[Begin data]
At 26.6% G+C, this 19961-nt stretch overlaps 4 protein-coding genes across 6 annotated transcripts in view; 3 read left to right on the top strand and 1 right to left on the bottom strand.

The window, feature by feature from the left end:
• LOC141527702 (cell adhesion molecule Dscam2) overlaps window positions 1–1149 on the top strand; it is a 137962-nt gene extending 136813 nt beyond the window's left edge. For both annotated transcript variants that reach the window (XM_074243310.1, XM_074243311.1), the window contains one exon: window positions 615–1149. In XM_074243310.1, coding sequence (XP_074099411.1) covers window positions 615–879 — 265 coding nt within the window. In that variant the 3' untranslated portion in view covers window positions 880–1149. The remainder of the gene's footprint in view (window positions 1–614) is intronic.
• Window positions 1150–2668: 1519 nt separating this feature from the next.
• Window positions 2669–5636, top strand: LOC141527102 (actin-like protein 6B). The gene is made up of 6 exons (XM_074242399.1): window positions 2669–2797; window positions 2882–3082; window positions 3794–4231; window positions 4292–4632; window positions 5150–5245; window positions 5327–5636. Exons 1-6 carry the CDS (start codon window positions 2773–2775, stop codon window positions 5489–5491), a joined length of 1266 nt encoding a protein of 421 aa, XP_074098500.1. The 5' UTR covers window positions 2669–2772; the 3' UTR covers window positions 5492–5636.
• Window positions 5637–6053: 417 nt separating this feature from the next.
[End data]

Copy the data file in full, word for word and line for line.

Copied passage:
At 26.6% G+C, this 19961-nt stretch overlaps 4 protein-coding genes across 6 annotated transcripts in view; 3 read left to right on the top strand and 1 right to left on the bottom strand.

The window, feature by feature from the left end:
• LOC141527702 (cell adhesion molecule Dscam2) overlaps window positions 1–1149 on the top strand; it is a 137962-nt gene extending 136813 nt beyond the window's left edge. For both annotated transcript variants that reach the window (XM_074243310.1, XM_074243311.1), the window contains one exon: window positions 615–1149. In XM_074243310.1, coding sequence (XP_074099411.1) covers window positions 615–879 — 265 coding nt within the window. In that variant the 3' untranslated portion in view covers window positions 880–1149. The remainder of the gene's footprint in view (window positions 1–614) is intronic.
• Window positions 1150–2668: 1519 nt separating this feature from the next.
• Window positions 2669–5636, top strand: LOC141527102 (actin-like protein 6B). The gene is made up of 6 exons (XM_074242399.1): window positions 2669–2797; window positions 2882–3082; window positions 3794–4231; window positions 4292–4632; window positions 5150–5245; window positions 5327–5636. Exons 1-6 carry the CDS (start codon window positions 2773–2775, stop codon window positions 5489–5491), a joined length of 1266 nt encoding a protein of 421 aa, XP_074098500.1. The 5' UTR covers window positions 2669–2772; the 3' UTR covers window positions 5492–5636.
• Window positions 5637–6053: 417 nt separating this feature from the next.